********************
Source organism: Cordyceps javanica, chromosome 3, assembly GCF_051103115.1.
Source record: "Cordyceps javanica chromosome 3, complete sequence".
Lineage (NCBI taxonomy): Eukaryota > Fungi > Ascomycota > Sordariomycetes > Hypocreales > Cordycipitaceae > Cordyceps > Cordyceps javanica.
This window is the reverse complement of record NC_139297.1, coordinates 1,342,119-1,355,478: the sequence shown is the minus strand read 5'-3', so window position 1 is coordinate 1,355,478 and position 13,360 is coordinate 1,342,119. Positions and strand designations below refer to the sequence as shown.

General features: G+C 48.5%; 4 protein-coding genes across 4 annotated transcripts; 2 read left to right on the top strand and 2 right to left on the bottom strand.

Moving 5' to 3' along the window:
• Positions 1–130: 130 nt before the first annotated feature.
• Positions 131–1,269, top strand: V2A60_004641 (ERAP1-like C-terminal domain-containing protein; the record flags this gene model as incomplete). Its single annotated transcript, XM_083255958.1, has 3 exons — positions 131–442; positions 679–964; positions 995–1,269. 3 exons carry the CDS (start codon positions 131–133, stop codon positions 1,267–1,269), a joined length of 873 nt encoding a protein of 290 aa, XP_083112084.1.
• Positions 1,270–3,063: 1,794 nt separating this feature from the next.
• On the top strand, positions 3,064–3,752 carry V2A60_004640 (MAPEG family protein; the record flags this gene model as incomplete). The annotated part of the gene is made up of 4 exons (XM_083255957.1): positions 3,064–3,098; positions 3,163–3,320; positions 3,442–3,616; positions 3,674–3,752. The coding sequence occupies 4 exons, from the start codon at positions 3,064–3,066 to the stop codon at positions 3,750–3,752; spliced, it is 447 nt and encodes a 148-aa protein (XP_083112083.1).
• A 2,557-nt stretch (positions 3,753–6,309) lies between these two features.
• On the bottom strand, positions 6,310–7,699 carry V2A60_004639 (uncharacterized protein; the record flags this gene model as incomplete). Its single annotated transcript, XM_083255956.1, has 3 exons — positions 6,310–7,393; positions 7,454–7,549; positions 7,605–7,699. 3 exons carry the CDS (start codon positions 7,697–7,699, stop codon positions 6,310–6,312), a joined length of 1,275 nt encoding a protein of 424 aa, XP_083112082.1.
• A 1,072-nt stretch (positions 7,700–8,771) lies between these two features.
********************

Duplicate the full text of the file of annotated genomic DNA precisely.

Source organism: Cordyceps javanica, chromosome 3, assembly GCF_051103115.1.
Source record: "Cordyceps javanica chromosome 3, complete sequence".
Lineage (NCBI taxonomy): Eukaryota > Fungi > Ascomycota > Sordariomycetes > Hypocreales > Cordycipitaceae > Cordyceps > Cordyceps javanica.
This window is the reverse complement of record NC_139297.1, coordinates 1,342,119-1,355,478: the sequence shown is the minus strand read 5'-3', so window position 1 is coordinate 1,355,478 and position 13,360 is coordinate 1,342,119. Positions and strand designations below refer to the sequence as shown.

General features: G+C 48.5%; 4 protein-coding genes across 4 annotated transcripts; 2 read left to right on the top strand and 2 right to left on the bottom strand.

Moving 5' to 3' along the window:
• Positions 1–130: 130 nt before the first annotated feature.
• Positions 131–1,269, top strand: V2A60_004641 (ERAP1-like C-terminal domain-containing protein; the record flags this gene model as incomplete). Its single annotated transcript, XM_083255958.1, has 3 exons — positions 131–442; positions 679–964; positions 995–1,269. 3 exons carry the CDS (start codon positions 131–133, stop codon positions 1,267–1,269), a joined length of 873 nt encoding a protein of 290 aa, XP_083112084.1.
• Positions 1,270–3,063: 1,794 nt separating this feature from the next.
• On the top strand, positions 3,064–3,752 carry V2A60_004640 (MAPEG family protein; the record flags this gene model as incomplete). The annotated part of the gene is made up of 4 exons (XM_083255957.1): positions 3,064–3,098; positions 3,163–3,320; positions 3,442–3,616; positions 3,674–3,752. The coding sequence occupies 4 exons, from the start codon at positions 3,064–3,066 to the stop codon at positions 3,750–3,752; spliced, it is 447 nt and encodes a 148-aa protein (XP_083112083.1).
• A 2,557-nt stretch (positions 3,753–6,309) lies between these two features.
• On the bottom strand, positions 6,310–7,699 carry V2A60_004639 (uncharacterized protein; the record flags this gene model as incomplete). Its single annotated transcript, XM_083255956.1, has 3 exons — positions 6,310–7,393; positions 7,454–7,549; positions 7,605–7,699. 3 exons carry the CDS (start codon positions 7,697–7,699, stop codon positions 6,310–6,312), a joined length of 1,275 nt encoding a protein of 424 aa, XP_083112082.1.
• A 1,072-nt stretch (positions 7,700–8,771) lies between these two features.